People matter to Grant Hammann. He’s the kind of guy who scheduled classes around his volunteer work at a South Bend elementary school, the football player known for mentoring younger teammates, the hall president with a mission to cultivate community.
“Professor (Ed) Hums would always say, ‘There’s a story behind every number and there are people behind every number, so you’ve got to think about the people.’ That’s something that’s always stuck with me.
Yes, he brought live kangaroos to Keough Hall’s chariot race. As hall president, he rented three for Keough’s signature event in 2015. The ’roos (who reportedly once partied with LeBron James) were a hit — as Hammann says, “Who wouldn’t want to see a kangaroo?” — and the idea reflects his drive to bring people together in community.
He penned a Notre Dame football “survival guide.” “When I was a kid, we moved around a lot,” he explains. “Something I’ve appreciated is having someone to help you out when you get there.” The walk-on wide receiver included tips on navigating the college transition, classes he found helpful for personal growth and advice on developing as a student-athlete.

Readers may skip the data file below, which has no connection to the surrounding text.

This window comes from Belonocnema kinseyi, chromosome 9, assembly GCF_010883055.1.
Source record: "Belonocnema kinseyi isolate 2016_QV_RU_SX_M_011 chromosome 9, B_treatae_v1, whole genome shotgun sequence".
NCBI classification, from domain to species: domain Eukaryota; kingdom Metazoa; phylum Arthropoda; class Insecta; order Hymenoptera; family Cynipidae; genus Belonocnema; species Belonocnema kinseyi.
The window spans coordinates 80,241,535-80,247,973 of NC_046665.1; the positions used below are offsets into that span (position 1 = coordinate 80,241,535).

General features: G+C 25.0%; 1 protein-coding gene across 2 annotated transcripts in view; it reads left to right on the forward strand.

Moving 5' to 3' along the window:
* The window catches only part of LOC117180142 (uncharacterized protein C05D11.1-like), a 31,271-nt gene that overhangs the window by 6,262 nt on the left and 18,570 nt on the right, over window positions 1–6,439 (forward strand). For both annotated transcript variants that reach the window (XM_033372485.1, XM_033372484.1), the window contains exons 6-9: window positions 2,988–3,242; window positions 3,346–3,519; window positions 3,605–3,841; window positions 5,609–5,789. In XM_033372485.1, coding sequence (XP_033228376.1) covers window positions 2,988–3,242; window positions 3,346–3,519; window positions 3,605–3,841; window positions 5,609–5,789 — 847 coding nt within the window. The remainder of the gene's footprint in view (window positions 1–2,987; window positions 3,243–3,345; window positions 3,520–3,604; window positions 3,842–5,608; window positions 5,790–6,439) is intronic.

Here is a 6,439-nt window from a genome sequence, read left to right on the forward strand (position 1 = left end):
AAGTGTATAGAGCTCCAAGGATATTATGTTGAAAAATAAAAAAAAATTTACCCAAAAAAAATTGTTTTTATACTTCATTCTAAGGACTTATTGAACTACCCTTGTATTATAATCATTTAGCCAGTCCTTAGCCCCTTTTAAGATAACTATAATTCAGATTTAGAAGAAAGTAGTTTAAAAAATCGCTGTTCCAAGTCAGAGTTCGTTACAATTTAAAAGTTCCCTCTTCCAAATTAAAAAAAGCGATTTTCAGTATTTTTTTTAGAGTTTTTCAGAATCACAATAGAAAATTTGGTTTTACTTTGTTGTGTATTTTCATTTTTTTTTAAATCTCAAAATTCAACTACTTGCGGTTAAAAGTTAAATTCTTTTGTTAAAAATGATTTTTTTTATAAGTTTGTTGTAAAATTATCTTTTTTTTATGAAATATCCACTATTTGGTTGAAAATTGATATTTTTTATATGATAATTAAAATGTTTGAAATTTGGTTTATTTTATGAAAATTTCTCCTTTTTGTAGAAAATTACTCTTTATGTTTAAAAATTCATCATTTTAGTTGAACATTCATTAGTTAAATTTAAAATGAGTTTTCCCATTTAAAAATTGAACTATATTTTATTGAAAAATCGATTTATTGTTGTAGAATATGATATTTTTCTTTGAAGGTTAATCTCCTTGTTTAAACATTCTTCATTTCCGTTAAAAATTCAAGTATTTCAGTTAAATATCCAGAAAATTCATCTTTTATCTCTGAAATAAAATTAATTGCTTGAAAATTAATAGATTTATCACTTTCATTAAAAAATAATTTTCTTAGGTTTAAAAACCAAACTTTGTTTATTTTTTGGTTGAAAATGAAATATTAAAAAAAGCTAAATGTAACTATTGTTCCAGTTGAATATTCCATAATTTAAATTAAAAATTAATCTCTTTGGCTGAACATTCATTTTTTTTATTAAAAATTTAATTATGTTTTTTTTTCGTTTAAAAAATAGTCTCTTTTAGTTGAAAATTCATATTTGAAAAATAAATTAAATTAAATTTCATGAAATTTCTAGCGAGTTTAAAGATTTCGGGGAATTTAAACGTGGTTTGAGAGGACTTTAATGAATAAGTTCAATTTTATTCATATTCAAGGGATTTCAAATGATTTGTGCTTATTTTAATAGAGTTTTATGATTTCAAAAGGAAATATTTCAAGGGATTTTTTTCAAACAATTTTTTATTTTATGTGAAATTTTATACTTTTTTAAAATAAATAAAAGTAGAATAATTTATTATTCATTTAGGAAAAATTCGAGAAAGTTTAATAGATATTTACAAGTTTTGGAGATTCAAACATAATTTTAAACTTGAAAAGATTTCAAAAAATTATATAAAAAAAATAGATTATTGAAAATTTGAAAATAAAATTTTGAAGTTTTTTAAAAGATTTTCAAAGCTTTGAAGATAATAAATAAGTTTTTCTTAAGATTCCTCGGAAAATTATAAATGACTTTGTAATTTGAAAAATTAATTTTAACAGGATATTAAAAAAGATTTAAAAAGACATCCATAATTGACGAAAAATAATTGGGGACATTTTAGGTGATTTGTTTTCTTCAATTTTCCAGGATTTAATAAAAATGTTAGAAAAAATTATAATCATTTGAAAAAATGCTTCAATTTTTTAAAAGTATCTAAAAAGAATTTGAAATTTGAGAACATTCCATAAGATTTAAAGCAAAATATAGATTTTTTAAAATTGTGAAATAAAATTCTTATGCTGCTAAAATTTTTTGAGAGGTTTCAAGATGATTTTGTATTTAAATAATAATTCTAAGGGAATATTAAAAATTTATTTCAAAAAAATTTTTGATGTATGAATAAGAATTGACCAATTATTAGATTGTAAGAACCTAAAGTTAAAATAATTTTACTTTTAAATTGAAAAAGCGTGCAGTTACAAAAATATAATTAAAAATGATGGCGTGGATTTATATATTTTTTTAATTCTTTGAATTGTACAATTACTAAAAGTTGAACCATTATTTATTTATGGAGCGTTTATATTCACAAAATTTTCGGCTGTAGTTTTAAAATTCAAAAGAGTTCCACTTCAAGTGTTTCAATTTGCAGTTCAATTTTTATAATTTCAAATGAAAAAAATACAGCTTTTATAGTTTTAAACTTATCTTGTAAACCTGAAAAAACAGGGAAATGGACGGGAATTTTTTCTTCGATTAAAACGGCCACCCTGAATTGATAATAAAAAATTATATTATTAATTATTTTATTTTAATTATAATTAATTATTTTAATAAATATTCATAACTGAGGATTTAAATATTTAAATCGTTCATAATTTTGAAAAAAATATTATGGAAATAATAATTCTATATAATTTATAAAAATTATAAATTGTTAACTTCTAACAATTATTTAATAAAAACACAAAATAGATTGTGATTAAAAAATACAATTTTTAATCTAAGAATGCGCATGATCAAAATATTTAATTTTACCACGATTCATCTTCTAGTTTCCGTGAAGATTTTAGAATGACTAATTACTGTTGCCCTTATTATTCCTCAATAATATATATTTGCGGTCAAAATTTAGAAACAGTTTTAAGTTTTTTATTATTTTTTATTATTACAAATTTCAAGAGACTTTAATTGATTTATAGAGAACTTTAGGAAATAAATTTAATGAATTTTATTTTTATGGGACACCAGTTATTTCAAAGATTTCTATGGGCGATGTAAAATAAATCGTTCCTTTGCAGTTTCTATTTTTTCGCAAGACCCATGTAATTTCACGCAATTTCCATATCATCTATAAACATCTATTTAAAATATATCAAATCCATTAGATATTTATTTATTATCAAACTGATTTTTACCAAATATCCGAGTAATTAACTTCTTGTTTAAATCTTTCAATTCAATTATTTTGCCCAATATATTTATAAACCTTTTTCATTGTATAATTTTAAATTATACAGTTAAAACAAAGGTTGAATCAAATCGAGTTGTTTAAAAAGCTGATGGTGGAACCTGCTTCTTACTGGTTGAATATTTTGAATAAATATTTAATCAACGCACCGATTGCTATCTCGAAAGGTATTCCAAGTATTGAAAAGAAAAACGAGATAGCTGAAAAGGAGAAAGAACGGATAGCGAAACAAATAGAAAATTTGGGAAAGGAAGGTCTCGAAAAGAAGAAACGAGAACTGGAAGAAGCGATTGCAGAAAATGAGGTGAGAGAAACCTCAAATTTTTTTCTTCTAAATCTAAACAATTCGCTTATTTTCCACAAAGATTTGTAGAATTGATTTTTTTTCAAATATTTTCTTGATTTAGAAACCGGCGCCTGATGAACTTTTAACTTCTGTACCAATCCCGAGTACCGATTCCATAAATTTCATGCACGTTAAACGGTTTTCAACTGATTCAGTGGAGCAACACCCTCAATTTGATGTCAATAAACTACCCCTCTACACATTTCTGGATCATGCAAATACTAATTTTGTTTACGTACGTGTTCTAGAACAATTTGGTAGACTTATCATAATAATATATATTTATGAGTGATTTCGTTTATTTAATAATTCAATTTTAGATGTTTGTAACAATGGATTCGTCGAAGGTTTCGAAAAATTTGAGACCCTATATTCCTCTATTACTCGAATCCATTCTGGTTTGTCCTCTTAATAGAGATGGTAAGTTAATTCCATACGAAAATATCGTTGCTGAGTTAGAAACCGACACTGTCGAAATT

He took to Snapchat to invite classmates to Mass. As a junior, Hammann set a goal to celebrate Mass in every chapel on campus. “To have a Mass that accessible at a university is pretty incredible and something we take for granted,” he says. He started posting what Mass he’d be at next on Snapchat so friends could join him. And they did.
His 40-yard dash time is 4.34 seconds. Being speedy came in handy when his volunteer gig in a third-grade classroom conflicted with a football weightlifting session. Hammann, who only missed two afternoons at the school in four years — both for football — was determined to see the students. He finished up at the school with 15 minutes to spare — and found himself 2 miles from campus with no ride. “So I ran,” he says.
He rejects the idea that business has to be cut-throat. “Just putting others before yourself is, in my opinion, just a better way to do business than to just think about what’s the bottom line, how do I get there regardless of what has to happen.”